Photograph by Curtis Cartier
Humanities' Best Friend: Former UCSC history of consciousness professor Paul Lee and his dog Willie
A March Toward Machinery
Founding UCSC faculty member Paul Lee on the demise of the humanities.
By Curtis Cartier
WITH several lecturers and professors already holding pink slips, it seems all but certain that UCSC will follow through with its rumored plans to phase out its community studies program. Retired professor and Santa Cruz resident Paul Lee knows what it's like to be deemed expendable. The Harvard Ph.D. and former MIT professor of philosophy was canned from his teaching job at UCSC in 1972 not long after pioneering the history of consciousness program and starting the country's first organic university garden with Alan Chadwick. From the back yard of his upper Westside home, he explained why he's not surprised that a liberal arts program like community studies is on the chopping block.
SANTA CRUZ WEEKLY: How is the UCSC of the '60s different from the one of today?
PAUL LEE: UCSC had a five-year run as a liberal arts institution (from 1965 to 1970). Since then it's slowly shifted over to the sciences, and humanities has disappeared. It's the same story everywhere. Almost all institutions of higher learning are science-driven, and all you have to do is follow the money. UCSC is shifting from a true university to a major research institution.
What effect has this had on the town of Santa Cruz?
None, really. There is a short circuit between the university and the town. Community Studies overcame that. That's one reason it's really sad to see it go.
If the UC system won't offer community studies and liberal arts education, who will pick up the slack?
Nobody. It's a fadeout. There's been a steady march from Galileo to now in the victorious triumph of science. It brought about industrial society as a world above the given world of nature. It determines what counts for knowledge in the university curriculum. It's been a wholesale takeover by science.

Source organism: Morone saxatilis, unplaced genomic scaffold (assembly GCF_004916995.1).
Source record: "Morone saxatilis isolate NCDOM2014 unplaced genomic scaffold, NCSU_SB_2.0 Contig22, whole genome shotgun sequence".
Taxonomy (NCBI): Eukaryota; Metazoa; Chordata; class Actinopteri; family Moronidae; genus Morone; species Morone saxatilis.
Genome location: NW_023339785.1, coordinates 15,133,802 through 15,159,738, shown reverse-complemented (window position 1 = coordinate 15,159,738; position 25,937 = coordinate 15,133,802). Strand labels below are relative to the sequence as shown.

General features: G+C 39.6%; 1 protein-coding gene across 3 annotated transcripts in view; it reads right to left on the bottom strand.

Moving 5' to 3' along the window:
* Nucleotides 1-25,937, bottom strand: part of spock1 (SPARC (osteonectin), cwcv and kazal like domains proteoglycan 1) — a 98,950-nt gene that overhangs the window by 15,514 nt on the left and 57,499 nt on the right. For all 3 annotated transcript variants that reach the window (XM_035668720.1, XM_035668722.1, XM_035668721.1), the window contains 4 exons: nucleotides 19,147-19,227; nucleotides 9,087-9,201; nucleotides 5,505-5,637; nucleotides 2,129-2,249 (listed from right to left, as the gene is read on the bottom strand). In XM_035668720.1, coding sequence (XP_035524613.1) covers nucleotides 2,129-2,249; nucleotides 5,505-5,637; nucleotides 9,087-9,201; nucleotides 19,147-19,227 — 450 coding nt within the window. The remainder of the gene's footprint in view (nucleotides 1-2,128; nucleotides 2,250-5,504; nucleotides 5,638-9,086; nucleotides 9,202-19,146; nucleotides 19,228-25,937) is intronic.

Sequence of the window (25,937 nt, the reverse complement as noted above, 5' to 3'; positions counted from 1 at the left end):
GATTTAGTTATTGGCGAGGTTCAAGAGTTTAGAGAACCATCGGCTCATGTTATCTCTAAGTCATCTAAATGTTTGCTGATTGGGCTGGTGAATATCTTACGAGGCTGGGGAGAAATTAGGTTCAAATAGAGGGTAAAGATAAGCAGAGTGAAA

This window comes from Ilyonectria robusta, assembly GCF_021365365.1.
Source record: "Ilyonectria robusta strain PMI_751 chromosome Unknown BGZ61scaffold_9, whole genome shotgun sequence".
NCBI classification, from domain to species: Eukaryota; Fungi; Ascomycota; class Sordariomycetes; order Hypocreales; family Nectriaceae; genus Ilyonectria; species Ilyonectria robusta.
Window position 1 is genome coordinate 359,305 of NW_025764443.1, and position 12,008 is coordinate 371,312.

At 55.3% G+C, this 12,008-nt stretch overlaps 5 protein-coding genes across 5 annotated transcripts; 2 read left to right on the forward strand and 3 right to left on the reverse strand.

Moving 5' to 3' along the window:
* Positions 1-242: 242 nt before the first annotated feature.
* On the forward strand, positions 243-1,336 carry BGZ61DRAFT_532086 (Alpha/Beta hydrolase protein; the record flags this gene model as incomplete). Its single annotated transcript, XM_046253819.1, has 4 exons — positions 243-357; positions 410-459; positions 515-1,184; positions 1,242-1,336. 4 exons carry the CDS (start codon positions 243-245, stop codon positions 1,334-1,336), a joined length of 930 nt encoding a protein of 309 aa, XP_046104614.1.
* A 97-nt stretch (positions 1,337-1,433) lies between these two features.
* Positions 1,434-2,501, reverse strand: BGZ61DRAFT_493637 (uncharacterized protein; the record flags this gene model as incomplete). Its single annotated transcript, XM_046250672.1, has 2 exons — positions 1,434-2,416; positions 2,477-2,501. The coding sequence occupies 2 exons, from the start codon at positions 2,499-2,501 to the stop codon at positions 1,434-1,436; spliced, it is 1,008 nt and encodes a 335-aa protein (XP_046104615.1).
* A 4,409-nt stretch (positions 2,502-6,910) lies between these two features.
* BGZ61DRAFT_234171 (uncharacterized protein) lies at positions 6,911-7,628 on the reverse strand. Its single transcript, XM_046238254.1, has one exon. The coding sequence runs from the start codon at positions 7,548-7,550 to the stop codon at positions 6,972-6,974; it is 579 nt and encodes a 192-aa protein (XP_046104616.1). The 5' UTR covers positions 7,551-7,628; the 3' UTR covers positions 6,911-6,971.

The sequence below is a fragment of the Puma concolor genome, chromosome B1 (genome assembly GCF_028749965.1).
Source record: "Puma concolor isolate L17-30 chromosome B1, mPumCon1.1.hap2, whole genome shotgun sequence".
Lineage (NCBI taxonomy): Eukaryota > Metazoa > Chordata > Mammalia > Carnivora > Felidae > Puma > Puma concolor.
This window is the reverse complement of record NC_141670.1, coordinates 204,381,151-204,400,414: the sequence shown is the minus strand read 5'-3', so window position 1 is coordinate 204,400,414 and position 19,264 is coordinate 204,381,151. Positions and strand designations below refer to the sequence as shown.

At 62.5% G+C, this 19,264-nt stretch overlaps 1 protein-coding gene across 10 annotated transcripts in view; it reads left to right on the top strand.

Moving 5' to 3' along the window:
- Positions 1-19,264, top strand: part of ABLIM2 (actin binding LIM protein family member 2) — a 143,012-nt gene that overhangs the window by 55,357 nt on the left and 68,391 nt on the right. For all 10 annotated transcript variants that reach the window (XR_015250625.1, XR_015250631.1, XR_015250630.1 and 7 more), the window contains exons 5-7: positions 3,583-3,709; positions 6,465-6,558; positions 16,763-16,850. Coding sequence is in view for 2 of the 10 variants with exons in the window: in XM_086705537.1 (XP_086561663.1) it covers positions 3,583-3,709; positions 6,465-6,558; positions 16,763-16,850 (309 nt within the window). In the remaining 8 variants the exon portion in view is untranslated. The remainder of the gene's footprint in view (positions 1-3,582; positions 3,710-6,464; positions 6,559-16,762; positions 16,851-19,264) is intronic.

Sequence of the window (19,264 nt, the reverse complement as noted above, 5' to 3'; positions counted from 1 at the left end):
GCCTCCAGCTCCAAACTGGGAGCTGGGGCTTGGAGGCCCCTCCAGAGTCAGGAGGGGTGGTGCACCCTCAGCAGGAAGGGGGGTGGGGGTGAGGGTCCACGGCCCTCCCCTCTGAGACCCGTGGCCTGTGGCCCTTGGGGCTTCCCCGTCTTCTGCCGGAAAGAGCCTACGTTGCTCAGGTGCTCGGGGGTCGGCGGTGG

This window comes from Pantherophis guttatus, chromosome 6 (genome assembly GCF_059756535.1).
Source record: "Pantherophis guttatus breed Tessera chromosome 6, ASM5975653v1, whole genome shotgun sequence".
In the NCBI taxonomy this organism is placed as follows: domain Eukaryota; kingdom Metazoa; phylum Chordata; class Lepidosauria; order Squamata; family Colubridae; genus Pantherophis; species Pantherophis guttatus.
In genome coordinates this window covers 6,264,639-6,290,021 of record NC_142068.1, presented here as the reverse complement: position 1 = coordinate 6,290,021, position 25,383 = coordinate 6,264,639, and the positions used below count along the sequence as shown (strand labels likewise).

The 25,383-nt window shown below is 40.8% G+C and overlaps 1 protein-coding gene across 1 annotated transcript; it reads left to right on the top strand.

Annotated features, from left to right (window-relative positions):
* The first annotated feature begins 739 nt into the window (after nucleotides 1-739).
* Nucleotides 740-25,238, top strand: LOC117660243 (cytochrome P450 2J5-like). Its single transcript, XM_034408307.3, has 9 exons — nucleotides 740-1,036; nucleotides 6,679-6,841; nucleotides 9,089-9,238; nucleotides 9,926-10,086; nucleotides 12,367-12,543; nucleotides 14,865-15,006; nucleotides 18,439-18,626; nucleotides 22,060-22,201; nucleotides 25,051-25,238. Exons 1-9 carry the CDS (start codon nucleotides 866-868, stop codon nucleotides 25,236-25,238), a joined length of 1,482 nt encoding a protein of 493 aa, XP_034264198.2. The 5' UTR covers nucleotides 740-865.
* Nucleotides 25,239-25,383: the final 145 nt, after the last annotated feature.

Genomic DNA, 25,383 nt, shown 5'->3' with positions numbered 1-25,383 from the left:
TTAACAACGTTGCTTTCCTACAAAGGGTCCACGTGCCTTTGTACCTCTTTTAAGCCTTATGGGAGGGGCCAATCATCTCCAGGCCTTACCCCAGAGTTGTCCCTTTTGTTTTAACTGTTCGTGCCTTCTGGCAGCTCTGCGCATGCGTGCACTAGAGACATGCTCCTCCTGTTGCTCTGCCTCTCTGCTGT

The humanities are like some old relative you have that sits in some corner. And, you know, you have to feed them and take care of them, but you're really just waiting for them to die. It's a closeout sale at the bargain counter for what counts for knowledge.
What effect will this have on society?
It's a terrible thing. I invested my life the humanities. I think there is now and will continue to be a dissolution of the definition between what's real and what's simulated. It's already started. People don't know what's real anymore. The notion that machines will probably eventually be indistinguishable from human beings is almost guaranteed. They're working on it every day and they're close.
I taught at MIT for three years after Harvard and the students there would refer to themselves as "tools." I was stunned that they would do that, but as it turned out it was a kind of a half-ironic, half-tragic realization of their being MIT students and engineers--just cogs in the machine. Coming from Harvard, we would have to teach them things to say at cocktail parties for which they would never be invited. This was a critical case of the importance in trying to put a little humanities into the machinery.
Do the students and supporters of community studies have any hope of saving their program?
When I taught [at UCSC] in the '60s I referred to the students there as "oceans of desire." Fifteen years after that, I would see them and call them "abandoned waifs." They get all their clothes from discount boxes outside Laundromats. You can use that to answer your question.
What is the UCSC curriculum going to look like in 10 years?
Nanotechnology. They've got the engineering school now. You can pretty much tell the direction it's going. They started the mapping of genomes here and will continue to drive in that direction. That's just the way historical trends take place. What can you say about it other than to acknowledge it? It's tremendously sad.
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